So
no international tribunals or foreign countries have any power to
investigate or prosecute American officials for war crimes (even when
those war crimes are against citizens of those countries and/or
committed within their borders). And, American political officials
must also not be prosecuted inside the U.S., by American courts.
"Nobody is entitled" to do that either, because "attempting to
prosecute political opponents at home or facilitating their prosecution
abroad is like pouring acid into our democratic machinery."

The
implication of their argument -- which is now the conventional Beltway
view -- is too obvious to require much elaboration. If our political
leaders can't be held accountable for their war crimes and other
serious felonies in foreign countries or international tribunals, and
must never be held accountable in the U.S. either (because to do so is
to "pour acid into our democratic machinery"), then it means that
American political officials (in contrast to most other leaders) are completely and explicitly exempt from, placed above, the rule of law. That conclusion is compelled from their premises.

At
least to me, it's just endlessly perplexing how anyone -- let alone our
political class in unison -- could actually endorse such absolute
lawlessness for political leaders. Didn't our opinion-making elites
learn in the eighth grade that the alternative to a "nation of laws"
was a "nation of men" -- i.e., the definition of tyranny? Those are the only two choices. It's just so basic.

Apparently, though, this is all fine with our political establishment, since none of this is new. Here's what Iran-contra prosecutor (and life-long Republican official) Lawrence Walsh said in 1992 after George H.W. Bush pardoned Casper Weinberger days before his trial was set to begin:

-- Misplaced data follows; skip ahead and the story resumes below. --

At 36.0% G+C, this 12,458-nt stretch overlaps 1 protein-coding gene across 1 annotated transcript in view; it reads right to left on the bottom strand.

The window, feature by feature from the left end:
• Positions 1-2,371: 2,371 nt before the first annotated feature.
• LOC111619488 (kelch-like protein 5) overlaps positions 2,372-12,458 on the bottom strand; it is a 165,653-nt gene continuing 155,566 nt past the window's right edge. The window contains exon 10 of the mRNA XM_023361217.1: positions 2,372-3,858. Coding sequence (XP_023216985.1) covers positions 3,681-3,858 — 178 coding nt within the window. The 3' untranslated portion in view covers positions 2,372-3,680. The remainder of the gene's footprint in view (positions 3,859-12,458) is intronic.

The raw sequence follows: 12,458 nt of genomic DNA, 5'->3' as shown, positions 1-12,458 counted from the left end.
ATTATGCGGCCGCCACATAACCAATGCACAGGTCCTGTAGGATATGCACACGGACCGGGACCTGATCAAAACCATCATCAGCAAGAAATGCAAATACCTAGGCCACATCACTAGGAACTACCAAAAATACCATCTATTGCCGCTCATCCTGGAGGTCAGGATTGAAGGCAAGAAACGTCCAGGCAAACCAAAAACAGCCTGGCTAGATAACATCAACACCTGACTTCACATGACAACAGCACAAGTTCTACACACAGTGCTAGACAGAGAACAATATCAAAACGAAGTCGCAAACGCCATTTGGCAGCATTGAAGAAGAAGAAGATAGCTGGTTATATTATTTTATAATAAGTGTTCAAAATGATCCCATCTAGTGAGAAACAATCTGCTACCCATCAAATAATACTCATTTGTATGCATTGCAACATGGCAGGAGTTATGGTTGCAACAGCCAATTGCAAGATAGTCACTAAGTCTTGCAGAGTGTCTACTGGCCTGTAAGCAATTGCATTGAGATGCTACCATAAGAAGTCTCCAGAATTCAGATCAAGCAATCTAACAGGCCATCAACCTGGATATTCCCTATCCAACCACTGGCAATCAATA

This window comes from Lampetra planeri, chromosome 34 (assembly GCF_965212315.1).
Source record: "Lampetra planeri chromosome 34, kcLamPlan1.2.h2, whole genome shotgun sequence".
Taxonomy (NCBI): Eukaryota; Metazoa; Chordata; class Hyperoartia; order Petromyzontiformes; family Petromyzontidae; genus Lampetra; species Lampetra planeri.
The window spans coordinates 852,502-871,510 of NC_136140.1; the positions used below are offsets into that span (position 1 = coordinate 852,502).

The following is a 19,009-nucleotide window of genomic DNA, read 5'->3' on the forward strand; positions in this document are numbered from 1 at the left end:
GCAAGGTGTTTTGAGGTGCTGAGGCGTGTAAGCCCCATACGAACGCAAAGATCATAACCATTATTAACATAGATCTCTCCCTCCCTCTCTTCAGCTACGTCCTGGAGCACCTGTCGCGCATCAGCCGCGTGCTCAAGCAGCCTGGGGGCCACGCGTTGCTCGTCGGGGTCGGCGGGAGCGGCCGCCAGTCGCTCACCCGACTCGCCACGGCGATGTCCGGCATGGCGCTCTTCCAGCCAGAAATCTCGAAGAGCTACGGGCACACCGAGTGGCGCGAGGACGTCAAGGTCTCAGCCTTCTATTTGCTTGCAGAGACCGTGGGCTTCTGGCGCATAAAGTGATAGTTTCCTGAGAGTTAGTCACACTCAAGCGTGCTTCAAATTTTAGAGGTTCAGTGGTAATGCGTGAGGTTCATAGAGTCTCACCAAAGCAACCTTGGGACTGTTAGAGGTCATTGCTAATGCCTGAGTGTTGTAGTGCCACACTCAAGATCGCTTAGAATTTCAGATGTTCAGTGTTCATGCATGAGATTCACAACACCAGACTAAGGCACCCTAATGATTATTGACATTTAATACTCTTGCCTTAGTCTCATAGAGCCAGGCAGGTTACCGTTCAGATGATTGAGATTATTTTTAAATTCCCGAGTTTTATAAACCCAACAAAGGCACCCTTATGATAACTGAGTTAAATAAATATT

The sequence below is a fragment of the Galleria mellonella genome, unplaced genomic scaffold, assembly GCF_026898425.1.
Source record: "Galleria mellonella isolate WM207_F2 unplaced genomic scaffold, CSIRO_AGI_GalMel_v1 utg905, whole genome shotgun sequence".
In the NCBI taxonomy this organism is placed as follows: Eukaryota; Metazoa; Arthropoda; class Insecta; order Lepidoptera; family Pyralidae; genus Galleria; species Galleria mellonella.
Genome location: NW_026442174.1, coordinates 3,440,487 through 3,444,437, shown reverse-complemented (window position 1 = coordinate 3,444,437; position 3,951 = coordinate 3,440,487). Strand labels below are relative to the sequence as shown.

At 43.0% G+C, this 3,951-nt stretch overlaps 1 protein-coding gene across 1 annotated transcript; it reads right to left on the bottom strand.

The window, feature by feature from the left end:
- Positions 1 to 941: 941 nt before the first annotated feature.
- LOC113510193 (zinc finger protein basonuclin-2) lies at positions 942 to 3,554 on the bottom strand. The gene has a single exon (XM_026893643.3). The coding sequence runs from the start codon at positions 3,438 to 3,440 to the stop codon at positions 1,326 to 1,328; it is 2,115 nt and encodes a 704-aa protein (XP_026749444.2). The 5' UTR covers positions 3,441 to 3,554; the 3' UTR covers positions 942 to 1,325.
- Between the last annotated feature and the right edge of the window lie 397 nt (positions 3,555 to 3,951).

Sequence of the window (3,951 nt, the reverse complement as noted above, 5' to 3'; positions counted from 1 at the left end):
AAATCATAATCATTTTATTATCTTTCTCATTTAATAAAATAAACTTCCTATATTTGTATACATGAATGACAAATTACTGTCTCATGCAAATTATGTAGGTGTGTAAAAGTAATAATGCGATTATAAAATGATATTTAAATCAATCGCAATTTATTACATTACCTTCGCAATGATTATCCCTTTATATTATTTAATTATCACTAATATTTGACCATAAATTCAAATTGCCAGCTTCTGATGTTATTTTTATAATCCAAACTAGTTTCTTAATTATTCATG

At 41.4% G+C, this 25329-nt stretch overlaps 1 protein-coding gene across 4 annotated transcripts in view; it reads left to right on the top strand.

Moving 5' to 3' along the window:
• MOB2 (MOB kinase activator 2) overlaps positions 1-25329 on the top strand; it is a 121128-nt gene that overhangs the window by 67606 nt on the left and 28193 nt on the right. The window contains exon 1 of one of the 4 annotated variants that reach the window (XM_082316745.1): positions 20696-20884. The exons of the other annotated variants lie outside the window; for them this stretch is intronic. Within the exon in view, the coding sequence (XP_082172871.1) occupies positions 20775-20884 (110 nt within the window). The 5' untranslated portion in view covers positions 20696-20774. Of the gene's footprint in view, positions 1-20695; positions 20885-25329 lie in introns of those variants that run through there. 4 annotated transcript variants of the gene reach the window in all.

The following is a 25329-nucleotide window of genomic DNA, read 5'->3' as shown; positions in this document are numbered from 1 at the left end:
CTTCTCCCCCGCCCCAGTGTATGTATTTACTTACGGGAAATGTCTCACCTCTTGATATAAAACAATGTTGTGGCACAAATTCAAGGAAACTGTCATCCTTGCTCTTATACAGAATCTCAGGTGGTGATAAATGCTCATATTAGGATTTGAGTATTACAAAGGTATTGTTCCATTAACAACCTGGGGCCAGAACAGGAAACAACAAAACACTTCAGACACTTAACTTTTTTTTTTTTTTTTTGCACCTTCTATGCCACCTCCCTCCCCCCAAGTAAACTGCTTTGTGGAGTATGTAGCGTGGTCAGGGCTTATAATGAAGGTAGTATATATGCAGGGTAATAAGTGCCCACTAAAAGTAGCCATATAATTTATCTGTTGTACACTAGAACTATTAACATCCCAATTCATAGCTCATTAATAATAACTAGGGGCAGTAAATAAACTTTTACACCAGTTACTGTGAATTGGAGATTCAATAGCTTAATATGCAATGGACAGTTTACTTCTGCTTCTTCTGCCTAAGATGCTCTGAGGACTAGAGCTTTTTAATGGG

President Bush's pardon of Caspar Weinberger and other Iran-contra defendants undermines
the principle that no man is above the law. It demonstrates that
powerful people with powerful allies can commit serious crimes in high
office -- deliberately abusing the public trust without consequence.

Weinberger,
who faced four felony charges, deserved to be tried by a jury of
citizens. Although it is the President's prerogative to grant pardons,
it is every American's right that the criminal justice system be administered fairly, regardless of a person's rank and connections.

The
Iran-contra cover-up, which has continued for more than six years, has
now been completed with the pardon of Caspar Weinberger. . . .
Weinberger's early and deliberate decision to conceal and withhold
extensive contemporaneous notes of the Iran-contra matter radically
altered the official investigations and possibly forestalled
timely impeachment proceedings against President Reagan and other
officials. Weinberger's notes contain evidence of a conspiracy among
the highest-ranking Reagan Administration officials to lie to Congress
and the American public. . . .

In light of President Bush's own misconduct, we are gravely concerned about his decision to pardon others who lied to Congress and obstructed official investigations.

Does
anyone deny that we are exactly the country that Walsh described: one